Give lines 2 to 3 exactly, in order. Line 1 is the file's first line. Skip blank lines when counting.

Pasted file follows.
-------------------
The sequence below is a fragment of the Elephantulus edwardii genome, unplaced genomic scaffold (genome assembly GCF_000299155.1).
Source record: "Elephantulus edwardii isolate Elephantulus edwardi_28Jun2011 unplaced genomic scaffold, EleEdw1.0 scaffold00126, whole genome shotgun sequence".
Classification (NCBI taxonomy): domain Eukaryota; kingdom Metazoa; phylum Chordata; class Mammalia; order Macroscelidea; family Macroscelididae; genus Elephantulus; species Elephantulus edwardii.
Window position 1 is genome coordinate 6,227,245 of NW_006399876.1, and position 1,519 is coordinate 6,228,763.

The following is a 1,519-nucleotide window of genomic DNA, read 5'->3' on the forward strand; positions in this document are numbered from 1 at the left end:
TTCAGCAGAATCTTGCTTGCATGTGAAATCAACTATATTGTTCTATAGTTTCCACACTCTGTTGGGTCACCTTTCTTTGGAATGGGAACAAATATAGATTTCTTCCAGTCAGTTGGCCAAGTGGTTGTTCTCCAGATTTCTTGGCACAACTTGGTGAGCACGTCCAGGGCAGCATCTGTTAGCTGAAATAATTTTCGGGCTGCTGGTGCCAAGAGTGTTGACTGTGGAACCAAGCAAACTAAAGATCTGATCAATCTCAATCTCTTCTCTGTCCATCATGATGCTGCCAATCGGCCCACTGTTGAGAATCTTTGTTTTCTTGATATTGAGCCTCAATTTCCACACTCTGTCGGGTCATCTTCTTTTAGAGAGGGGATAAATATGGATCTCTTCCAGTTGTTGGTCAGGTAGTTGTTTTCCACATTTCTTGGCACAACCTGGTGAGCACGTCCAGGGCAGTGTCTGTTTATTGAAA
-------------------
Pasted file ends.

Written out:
Source record: "Elephantulus edwardii isolate Elephantulus edwardi_28Jun2011 unplaced genomic scaffold, EleEdw1.0 scaffold00126, whole genome shotgun sequence".
Classification (NCBI taxonomy): domain Eukaryota; kingdom Metazoa; phylum Chordata; class Mammalia; order Macroscelidea; family Macroscelididae; genus Elephantulus; species Elephantulus edwardii.